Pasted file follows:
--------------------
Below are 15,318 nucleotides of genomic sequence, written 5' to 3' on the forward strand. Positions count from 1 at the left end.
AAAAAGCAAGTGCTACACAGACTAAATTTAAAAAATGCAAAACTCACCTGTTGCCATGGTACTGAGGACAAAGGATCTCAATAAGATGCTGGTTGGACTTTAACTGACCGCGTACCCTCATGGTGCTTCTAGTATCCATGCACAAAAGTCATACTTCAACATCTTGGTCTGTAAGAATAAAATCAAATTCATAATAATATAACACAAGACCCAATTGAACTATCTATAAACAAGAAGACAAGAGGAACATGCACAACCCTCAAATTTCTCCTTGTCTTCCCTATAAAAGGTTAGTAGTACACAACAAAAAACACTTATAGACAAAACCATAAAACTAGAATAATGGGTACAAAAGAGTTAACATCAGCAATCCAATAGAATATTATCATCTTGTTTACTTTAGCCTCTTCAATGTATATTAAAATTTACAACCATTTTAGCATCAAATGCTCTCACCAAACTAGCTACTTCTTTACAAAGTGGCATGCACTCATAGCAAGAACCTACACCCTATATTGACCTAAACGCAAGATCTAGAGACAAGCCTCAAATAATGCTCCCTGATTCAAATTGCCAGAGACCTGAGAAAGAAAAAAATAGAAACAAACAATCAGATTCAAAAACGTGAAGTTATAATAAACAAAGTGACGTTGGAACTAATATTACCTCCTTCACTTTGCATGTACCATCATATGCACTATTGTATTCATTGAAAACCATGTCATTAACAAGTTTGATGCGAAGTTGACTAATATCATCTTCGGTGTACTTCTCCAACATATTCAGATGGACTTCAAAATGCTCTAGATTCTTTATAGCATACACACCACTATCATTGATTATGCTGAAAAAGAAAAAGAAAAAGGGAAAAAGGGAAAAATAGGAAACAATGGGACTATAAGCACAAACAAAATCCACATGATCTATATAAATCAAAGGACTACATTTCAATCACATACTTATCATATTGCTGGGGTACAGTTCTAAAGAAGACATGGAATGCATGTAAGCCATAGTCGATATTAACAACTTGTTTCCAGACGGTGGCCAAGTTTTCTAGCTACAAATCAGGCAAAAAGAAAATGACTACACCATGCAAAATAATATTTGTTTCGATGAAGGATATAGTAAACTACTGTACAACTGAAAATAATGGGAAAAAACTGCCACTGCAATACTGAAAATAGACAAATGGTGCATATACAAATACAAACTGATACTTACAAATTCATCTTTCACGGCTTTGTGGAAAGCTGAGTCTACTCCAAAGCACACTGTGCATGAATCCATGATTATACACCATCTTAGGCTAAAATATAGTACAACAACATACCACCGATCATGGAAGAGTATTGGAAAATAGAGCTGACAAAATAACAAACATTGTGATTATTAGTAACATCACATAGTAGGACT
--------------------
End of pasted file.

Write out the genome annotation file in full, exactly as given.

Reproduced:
Below are 15,318 nucleotides of genomic sequence, written 5' to 3' on the forward strand. Positions count from 1 at the left end.
AAAAAGCAAGTGCTACACAGACTAAATTTAAAAAATGCAAAACTCACCTGTTGCCATGGTACTGAGGACAAAGGATCTCAATAAGATGCTGGTTGGACTTTAACTGACCGCGTACCCTCATGGTGCTTCTAGTATCCATGCACAAAAGTCATACTTCAACATCTTGGTCTGTAAGAATAAAATCAAATTCATAATAATATAACACAAGACCCAATTGAACTATCTATAAACAAGAAGACAAGAGGAACATGCACAACCCTCAAATTTCTCCTTGTCTTCCCTATAAAAGGTTAGTAGTACACAACAAAAAACACTTATAGACAAAACCATAAAACTAGAATAATGGGTACAAAAGAGTTAACATCAGCAATCCAATAGAATATTATCATCTTGTTTACTTTAGCCTCTTCAATGTATATTAAAATTTACAACCATTTTAGCATCAAATGCTCTCACCAAACTAGCTACTTCTTTACAAAGTGGCATGCACTCATAGCAAGAACCTACACCCTATATTGACCTAAACGCAAGATCTAGAGACAAGCCTCAAATAATGCTCCCTGATTCAAATTGCCAGAGACCTGAGAAAGAAAAAAATAGAAACAAACAATCAGATTCAAAAACGTGAAGTTATAATAAACAAAGTGACGTTGGAACTAATATTACCTCCTTCACTTTGCATGTACCATCATATGCACTATTGTATTCATTGAAAACCATGTCATTAACAAGTTTGATGCGAAGTTGACTAATATCATCTTCGGTGTACTTCTCCAACATATTCAGATGGACTTCAAAATGCTCTAGATTCTTTATAGCATACACACCACTATCATTGATTATGCTGAAAAAGAAAAAGAAAAAGGGAAAAAGGGAAAAATAGGAAACAATGGGACTATAAGCACAAACAAAATCCACATGATCTATATAAATCAAAGGACTACATTTCAATCACATACTTATCATATTGCTGGGGTACAGTTCTAAAGAAGACATGGAATGCATGTAAGCCATAGTCGATATTAACAACTTGTTTCCAGACGGTGGCCAAGTTTTCTAGCTACAAATCAGGCAAAAAGAAAATGACTACACCATGCAAAATAATATTTGTTTCGATGAAGGATATAGTAAACTACTGTACAACTGAAAATAATGGGAAAAAACTGCCACTGCAATACTGAAAATAGACAAATGGTGCATATACAAATACAAACTGATACTTACAAATTCATCTTTCACGGCTTTGTGGAAAGCTGAGTCTACTCCAAAGCACACTGTGCATGAATCCATGATTATACACCATCTTAGGCTAAAATATAGTACAACAACATACCACCGATCATGGAAGAGTATTGGAAAATAGAGCTGACAAAATAACAAACATTGTGATTATTAGTAACATCACATAGTAGGACT